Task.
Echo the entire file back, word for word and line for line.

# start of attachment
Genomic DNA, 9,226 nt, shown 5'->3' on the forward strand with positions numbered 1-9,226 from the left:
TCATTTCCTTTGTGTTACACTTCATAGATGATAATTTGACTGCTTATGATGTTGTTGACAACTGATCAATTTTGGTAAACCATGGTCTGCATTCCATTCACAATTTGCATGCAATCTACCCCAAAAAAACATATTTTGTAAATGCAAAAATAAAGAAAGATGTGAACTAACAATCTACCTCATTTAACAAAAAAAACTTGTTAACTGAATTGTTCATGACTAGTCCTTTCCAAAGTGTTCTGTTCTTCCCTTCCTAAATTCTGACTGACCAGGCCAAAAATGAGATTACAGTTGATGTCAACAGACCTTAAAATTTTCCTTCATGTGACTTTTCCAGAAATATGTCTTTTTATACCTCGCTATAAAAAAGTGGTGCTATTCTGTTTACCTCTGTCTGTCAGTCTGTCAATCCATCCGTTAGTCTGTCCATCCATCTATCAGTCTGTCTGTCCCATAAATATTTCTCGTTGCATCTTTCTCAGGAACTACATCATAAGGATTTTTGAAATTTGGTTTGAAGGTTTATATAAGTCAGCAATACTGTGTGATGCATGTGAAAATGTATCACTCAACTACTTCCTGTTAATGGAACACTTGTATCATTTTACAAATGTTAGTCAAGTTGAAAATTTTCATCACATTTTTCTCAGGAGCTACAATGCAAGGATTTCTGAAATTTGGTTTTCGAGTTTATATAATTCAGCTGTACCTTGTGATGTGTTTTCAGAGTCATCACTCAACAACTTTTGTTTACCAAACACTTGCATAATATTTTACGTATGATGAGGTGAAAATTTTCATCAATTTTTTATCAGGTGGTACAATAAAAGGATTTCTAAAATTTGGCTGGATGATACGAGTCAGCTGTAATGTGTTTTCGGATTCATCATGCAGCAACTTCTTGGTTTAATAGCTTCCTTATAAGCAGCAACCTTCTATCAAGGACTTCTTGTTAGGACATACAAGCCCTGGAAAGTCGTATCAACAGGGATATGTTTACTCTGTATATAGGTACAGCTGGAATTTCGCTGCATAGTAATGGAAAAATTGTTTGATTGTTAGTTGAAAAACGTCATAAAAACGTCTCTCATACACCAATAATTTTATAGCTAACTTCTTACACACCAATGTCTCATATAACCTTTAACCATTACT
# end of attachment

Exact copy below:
Genomic DNA, 9,226 nt, shown 5'->3' on the forward strand with positions numbered 1-9,226 from the left:
TCATTTCCTTTGTGTTACACTTCATAGATGATAATTTGACTGCTTATGATGTTGTTGACAACTGATCAATTTTGGTAAACCATGGTCTGCATTCCATTCACAATTTGCATGCAATCTACCCCAAAAAAACATATTTTGTAAATGCAAAAATAAAGAAAGATGTGAACTAACAATCTACCTCATTTAACAAAAAAAACTTGTTAACTGAATTGTTCATGACTAGTCCTTTCCAAAGTGTTCTGTTCTTCCCTTCCTAAATTCTGACTGACCAGGCCAAAAATGAGATTACAGTTGATGTCAACAGACCTTAAAATTTTCCTTCATGTGACTTTTCCAGAAATATGTCTTTTTATACCTCGCTATAAAAAAGTGGTGCTATTCTGTTTACCTCTGTCTGTCAGTCTGTCAATCCATCCGTTAGTCTGTCCATCCATCTATCAGTCTGTCTGTCCCATAAATATTTCTCGTTGCATCTTTCTCAGGAACTACATCATAAGGATTTTTGAAATTTGGTTTGAAGGTTTATATAAGTCAGCAATACTGTGTGATGCATGTGAAAATGTATCACTCAACTACTTCCTGTTAATGGAACACTTGTATCATTTTACAAATGTTAGTCAAGTTGAAAATTTTCATCACATTTTTCTCAGGAGCTACAATGCAAGGATTTCTGAAATTTGGTTTTCGAGTTTATATAATTCAGCTGTACCTTGTGATGTGTTTTCAGAGTCATCACTCAACAACTTTTGTTTACCAAACACTTGCATAATATTTTACGTATGATGAGGTGAAAATTTTCATCAATTTTTTATCAGGTGGTACAATAAAAGGATTTCTAAAATTTGGCTGGATGATACGAGTCAGCTGTAATGTGTTTTCGGATTCATCATGCAGCAACTTCTTGGTTTAATAGCTTCCTTATAAGCAGCAACCTTCTATCAAGGACTTCTTGTTAGGACATACAAGCCCTGGAAAGTCGTATCAACAGGGATATGTTTACTCTGTATATAGGTACAGCTGGAATTTCGCTGCATAGTAATGGAAAAATTGTTTGATTGTTAGTTGAAAAACGTCATAAAAACGTCTCTCATACACCAATAATTTTATAGCTAACTTCTTACACACCAATGTCTCATATAACCTTTAACCATTACT